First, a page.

(Reuters) – Africa has so far been spared the worst impact of the coronavirus, but the World Health Organization is worried the continent could face a “silent epidemic” if its leaders do not prioritize testing for it, a WHO envoy said on Monday.
“My first point for Africa, my first concern, is that a lack of testing is leading to a silent epidemic in Africa. So we must continue to push leaders to prioritize testing,” special envoy Samba Sow told a news conference.
The WHO’s director general, Tedros Adhanom Ghebreyesus, said Africa was the region with the fewest diagnosed coronavirus cases, accounting for less than 1.5% of the global total and just 0.1% of deaths.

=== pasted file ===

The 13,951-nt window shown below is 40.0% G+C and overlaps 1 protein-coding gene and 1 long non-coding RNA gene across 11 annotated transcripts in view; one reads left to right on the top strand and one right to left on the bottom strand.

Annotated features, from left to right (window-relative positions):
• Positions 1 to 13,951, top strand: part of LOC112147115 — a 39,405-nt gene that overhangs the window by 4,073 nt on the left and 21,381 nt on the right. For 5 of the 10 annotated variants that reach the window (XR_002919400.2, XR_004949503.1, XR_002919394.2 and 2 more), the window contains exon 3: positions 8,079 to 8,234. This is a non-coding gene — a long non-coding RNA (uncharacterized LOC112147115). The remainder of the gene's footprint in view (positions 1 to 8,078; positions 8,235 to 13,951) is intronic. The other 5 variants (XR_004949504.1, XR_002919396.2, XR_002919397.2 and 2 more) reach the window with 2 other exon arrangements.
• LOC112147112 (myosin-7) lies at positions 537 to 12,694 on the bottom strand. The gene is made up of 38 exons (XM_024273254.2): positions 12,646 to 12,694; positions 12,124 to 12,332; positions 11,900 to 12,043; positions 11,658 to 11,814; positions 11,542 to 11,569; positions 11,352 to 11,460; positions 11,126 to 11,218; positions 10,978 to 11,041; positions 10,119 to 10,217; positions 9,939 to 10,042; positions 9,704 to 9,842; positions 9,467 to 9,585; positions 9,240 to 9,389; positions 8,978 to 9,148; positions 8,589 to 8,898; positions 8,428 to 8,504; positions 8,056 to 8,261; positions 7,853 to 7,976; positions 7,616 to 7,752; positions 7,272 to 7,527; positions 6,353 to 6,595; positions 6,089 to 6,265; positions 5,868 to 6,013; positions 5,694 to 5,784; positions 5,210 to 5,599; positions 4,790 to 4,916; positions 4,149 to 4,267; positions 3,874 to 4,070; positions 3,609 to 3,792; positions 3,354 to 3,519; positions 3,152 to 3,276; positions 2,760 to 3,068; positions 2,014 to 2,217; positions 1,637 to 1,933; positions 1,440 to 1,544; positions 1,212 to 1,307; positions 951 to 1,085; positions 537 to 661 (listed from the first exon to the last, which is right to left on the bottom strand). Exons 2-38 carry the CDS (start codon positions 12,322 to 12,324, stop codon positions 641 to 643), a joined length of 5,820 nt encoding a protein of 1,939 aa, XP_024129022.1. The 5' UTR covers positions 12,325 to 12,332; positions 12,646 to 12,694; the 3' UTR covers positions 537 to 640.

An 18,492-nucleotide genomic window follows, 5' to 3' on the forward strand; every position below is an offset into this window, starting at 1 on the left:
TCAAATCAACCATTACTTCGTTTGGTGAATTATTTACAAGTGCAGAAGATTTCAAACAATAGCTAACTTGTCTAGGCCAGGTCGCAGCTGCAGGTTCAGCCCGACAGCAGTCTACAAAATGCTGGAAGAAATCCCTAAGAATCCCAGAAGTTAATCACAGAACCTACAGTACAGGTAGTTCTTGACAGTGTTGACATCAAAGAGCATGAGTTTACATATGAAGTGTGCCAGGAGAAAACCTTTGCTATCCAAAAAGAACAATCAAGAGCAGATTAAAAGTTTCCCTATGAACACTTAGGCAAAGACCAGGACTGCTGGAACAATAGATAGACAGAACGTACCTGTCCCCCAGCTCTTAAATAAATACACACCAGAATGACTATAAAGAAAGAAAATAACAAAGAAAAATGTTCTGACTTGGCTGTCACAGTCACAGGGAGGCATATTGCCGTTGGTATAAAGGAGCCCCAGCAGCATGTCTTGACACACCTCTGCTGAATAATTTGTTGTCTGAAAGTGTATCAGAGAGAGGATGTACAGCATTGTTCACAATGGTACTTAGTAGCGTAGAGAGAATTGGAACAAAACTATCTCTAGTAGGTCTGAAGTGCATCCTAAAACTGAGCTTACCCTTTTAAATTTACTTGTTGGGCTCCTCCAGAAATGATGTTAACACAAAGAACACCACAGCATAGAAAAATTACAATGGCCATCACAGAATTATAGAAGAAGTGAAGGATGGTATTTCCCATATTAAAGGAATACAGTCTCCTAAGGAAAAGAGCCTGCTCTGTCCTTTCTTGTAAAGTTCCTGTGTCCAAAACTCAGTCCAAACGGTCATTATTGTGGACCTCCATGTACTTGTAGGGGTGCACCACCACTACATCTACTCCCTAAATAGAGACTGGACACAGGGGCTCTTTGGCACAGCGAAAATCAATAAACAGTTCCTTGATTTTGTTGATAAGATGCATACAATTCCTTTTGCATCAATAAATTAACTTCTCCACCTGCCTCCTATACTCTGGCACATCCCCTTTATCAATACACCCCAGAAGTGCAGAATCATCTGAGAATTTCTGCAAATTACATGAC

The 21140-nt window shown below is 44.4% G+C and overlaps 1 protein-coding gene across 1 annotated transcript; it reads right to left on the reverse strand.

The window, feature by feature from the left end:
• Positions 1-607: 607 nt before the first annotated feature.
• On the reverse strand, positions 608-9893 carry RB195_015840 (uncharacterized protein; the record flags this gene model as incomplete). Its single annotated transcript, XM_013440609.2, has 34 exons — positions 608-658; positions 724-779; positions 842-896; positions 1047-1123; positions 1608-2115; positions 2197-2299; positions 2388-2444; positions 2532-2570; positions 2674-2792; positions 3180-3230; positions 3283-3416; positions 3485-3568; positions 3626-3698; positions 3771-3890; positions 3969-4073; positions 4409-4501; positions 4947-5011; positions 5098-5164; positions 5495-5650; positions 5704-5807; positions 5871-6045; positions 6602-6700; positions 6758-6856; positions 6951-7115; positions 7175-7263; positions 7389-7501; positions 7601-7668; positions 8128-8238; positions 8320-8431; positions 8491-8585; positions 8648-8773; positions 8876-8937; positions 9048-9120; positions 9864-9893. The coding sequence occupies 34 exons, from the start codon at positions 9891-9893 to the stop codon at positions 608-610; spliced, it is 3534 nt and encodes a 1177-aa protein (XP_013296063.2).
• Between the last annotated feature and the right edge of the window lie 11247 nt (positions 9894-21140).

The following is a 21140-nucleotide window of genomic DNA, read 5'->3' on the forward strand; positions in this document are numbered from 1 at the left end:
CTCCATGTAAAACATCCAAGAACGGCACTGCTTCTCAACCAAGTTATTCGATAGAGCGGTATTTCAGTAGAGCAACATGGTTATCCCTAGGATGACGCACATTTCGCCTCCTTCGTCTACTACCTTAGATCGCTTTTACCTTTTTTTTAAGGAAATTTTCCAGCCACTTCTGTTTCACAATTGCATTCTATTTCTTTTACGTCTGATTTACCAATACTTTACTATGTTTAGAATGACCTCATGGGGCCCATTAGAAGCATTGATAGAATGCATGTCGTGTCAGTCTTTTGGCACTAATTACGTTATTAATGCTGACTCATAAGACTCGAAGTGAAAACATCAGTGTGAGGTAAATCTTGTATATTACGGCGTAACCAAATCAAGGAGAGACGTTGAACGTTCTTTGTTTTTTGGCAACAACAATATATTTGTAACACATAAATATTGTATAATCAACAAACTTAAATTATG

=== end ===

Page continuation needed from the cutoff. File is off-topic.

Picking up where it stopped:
The WHO regional director for Africa, Matshidiso Moeti, said some countries had taken measures to curb the disease at a high economic cost. Those measures meant the pandemic was having a milder impact so far than some models had predicted, Moeti said.
Tedros credited the continent’s experience dealing with other epidemics as helping it scale up its response to the coronavirus and be spared the impact seen elsewhere so far.
All African countries had preparedness plans in place, he said, although there were still “gaps and vulnerabilities”.
Writing by Peter Graff; editing by John Stonestreet